I believe we are held to the law that applies to our dispensation - that's part of the reason that the judgment bar has persons from our dispensation in attendance. It is feasible that a higher law could be revealed to an individual, and that they would thus be held to said law, but this is the exception rather than the rule. Moses at the time of the exodus and the advent of the Ten Commandments lived a higher law (applicable to the Melchizedek Priesthood) where the children of Israel had the lesser law of Moses (with the higher level of priesthood being the Aaronic/Levitical). Instances of individuals living a legitimate higher law in scripture are generally (I say generally because I haven't done any concrete research) relegated to prophets and possibly apostles. I would be extremely hesitant to believe that I could receive personal revelation dictating a higher law as yet not revealed to the church as a whole, unless it was either corroborated by a general authority or I was in a position of authority myself.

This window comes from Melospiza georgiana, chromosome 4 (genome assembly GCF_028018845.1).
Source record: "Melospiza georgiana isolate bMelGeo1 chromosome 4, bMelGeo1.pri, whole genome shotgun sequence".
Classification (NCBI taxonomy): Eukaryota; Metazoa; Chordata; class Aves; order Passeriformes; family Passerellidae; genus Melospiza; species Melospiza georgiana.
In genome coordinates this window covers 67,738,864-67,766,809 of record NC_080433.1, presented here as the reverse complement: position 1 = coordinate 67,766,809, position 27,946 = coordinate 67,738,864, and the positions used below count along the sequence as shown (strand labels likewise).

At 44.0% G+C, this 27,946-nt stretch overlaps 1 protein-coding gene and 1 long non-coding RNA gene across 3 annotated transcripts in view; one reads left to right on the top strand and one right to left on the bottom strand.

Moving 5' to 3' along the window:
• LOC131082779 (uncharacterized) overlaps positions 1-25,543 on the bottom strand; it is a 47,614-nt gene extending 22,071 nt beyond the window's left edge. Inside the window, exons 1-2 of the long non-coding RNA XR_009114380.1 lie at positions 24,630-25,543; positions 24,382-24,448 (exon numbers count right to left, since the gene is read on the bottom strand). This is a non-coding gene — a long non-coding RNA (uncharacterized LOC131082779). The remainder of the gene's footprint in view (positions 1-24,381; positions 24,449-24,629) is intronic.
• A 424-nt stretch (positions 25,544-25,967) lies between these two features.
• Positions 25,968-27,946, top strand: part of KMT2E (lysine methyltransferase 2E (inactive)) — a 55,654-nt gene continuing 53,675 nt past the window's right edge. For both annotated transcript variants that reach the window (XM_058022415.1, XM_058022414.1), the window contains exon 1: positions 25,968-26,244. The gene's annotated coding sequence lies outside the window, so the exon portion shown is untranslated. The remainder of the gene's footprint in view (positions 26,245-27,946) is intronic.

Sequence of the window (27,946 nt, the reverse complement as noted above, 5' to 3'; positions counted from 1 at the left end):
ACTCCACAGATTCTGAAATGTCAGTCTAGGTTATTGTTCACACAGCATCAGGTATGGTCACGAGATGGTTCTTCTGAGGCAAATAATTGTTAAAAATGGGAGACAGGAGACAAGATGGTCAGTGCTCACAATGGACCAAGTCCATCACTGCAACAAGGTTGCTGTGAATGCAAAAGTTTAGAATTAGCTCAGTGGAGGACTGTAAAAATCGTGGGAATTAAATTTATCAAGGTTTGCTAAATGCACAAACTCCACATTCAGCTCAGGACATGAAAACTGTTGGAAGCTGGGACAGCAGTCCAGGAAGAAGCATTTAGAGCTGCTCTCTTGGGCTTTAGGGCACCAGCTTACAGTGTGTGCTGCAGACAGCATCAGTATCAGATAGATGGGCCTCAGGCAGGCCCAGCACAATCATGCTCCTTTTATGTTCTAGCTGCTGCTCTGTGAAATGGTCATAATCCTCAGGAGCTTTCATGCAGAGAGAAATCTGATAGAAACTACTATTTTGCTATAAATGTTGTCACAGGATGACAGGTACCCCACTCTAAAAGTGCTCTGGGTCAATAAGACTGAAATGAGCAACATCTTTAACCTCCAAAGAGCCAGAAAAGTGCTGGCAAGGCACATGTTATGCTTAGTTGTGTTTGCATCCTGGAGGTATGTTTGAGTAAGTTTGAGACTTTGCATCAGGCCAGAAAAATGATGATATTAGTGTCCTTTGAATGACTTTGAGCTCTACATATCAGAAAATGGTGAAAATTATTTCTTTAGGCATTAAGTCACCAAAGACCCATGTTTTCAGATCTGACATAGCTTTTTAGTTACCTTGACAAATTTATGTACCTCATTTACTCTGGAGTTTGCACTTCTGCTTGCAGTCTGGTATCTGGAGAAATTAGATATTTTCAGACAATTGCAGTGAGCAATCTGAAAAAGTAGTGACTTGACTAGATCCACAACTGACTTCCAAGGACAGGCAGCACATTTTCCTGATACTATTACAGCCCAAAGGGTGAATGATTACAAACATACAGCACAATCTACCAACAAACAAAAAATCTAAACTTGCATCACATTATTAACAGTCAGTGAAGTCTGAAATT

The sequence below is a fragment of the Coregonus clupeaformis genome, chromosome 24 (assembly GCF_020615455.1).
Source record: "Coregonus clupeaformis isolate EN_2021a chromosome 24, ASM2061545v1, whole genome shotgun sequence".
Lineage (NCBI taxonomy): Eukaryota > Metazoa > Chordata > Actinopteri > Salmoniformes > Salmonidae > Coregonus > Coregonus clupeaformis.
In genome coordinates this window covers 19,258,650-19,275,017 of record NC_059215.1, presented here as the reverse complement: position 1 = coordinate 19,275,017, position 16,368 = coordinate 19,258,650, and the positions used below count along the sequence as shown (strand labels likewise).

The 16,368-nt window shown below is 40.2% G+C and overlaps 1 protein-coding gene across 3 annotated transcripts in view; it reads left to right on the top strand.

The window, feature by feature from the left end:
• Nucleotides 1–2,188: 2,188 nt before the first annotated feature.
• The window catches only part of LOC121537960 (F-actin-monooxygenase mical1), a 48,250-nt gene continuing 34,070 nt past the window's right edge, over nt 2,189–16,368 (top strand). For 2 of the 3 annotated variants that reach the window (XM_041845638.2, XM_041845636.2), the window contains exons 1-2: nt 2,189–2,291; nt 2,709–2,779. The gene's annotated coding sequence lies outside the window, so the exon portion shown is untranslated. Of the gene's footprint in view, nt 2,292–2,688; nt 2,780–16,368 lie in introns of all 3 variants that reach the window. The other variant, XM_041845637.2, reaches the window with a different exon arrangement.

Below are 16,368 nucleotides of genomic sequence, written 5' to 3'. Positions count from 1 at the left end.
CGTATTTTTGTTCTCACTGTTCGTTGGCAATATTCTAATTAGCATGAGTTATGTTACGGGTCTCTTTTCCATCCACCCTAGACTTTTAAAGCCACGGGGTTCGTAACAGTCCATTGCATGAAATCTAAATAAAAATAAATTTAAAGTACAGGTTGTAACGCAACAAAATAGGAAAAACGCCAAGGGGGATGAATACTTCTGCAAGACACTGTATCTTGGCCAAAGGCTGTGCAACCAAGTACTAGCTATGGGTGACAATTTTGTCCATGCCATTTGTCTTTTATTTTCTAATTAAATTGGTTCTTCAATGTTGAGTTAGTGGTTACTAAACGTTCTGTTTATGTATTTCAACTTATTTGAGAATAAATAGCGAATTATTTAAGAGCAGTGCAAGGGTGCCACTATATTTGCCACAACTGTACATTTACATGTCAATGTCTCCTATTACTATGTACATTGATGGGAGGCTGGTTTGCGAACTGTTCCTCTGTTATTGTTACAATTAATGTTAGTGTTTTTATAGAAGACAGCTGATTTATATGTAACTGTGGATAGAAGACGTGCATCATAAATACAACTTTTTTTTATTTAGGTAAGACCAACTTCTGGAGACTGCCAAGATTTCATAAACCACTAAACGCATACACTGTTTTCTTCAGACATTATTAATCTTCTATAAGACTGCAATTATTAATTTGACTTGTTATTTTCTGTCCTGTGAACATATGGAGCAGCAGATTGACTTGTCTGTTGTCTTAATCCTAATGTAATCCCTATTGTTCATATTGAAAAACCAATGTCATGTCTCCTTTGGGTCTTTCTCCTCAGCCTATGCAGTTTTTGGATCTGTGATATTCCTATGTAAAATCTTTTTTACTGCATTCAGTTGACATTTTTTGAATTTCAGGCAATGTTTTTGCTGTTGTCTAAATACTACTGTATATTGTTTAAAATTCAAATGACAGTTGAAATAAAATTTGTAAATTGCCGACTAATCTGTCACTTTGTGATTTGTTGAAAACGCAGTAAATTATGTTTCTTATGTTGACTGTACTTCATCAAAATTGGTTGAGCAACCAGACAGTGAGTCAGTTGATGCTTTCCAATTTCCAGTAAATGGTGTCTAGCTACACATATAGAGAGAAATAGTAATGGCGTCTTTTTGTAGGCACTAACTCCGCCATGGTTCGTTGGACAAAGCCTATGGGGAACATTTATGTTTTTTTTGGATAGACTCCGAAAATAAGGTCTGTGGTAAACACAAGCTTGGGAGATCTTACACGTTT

Mormon Enigma said...

playasinmar brings up some interesting points to ponder. I don't even think you have to go back to a previous dispensation to find things that were taboo/accepted back then but are accepted/taboo now.

But, I do kind of rank this discussion up there it with "Did Adam have a navel?" and "Do the pearly gates swing in or out?"

BTW, I'll offer up my $0.02 on the topic. In an address given at BYU in February, 1980, President Ezra Taft Benson, then of the Quorum of the Twelve said:

"The living Prophet is more important to us than a dead Prophet"

playasinmar said...

For the purposes of this post I define Law as the guidelines given from on high and Rules as the minutia established by mortals.

I think we do receive individual revelation that applies to us and us alone (the Prophets have said as much) but I don’t mean that I or anyone else is being instructed to alter church policies or opinions.

I’m talking about deliberately seeking out the constants throughout time and living them personally.

Stephen said...

It's a fair question and a tough one! I guess my answer is: What loving Father and God could say to his children, "you walked too many steps on the sabbath; I guess I'm going to have to withhold glory from you..."

It is important to realize that we already have the highest laws. I'll point you to Luke 10: 25-28. All of our rules are derivatives of the two laws in Luke 10: 27. I personally believe that as long as we are fulfilling those laws, it will be taken into account when we are judged.

playasinmar said...

It does seem fair. It also seems like a risky, risky gamble.